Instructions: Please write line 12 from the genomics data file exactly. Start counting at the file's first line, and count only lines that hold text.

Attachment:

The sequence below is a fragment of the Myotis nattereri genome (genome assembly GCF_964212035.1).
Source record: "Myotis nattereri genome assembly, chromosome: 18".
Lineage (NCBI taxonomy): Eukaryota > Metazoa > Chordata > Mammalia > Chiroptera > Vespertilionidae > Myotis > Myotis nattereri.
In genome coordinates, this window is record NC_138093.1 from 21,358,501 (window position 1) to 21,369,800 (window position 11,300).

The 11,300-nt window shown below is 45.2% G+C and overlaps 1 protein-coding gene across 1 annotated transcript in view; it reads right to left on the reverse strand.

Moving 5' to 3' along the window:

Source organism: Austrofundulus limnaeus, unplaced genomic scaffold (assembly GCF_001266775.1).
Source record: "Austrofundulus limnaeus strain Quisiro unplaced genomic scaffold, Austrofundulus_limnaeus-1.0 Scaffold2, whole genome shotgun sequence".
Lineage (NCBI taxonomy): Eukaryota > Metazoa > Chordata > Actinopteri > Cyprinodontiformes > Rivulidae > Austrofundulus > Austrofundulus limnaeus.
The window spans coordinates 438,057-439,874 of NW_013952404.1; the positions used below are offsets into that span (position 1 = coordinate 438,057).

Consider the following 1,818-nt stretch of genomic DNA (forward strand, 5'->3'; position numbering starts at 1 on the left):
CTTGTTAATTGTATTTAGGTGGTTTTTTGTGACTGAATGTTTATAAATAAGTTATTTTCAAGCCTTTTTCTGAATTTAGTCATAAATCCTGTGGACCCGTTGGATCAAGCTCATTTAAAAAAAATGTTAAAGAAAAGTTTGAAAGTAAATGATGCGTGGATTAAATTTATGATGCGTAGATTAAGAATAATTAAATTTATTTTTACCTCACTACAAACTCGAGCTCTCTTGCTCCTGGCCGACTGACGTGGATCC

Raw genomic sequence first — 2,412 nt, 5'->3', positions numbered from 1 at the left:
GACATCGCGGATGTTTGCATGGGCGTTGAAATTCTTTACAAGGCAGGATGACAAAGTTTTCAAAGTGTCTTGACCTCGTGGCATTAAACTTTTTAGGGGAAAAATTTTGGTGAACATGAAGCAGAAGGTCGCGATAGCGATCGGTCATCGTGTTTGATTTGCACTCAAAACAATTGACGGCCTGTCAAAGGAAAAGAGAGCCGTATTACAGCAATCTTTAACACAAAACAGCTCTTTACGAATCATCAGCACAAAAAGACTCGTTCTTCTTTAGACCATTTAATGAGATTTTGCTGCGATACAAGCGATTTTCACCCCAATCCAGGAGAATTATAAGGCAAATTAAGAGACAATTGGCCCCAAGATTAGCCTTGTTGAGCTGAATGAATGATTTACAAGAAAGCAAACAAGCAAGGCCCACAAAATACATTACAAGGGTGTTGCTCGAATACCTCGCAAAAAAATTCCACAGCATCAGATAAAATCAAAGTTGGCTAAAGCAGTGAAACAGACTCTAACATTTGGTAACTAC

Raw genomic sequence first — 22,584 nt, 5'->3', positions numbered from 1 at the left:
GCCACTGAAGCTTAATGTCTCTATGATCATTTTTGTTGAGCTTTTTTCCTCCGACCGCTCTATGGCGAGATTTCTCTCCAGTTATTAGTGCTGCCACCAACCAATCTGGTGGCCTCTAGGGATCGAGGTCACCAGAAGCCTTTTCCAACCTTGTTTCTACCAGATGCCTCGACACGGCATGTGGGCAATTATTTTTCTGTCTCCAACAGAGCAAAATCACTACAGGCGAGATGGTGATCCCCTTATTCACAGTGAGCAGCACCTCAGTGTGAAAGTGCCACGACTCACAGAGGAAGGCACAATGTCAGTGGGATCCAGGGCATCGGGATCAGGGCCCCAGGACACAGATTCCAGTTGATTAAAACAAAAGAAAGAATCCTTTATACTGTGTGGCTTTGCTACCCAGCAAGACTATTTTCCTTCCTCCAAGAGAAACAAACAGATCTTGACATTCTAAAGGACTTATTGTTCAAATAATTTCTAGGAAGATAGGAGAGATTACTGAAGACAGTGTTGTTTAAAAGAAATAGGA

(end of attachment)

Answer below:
CTTGTTAATTGTATTTAGGTGGTTTTTTGTGACTGAATGTTTATAAATAAGTTATTTTCAAGCCTTTTTCTGAATTTAGTCATAAATCCTGTGGACCCGTTGGATCAAGCTCATTTAAAAAAAATGTTAAAGAAAAGTTTGAAAGTAAATGATGCGTGGATTAAATTTATGATGCGTAGATTAAGAATAATTAAATTTATTTTTACCTCACTACAAACTCGAGCTCTCTTGCTCCTGGCCGACTGACGTGGATCC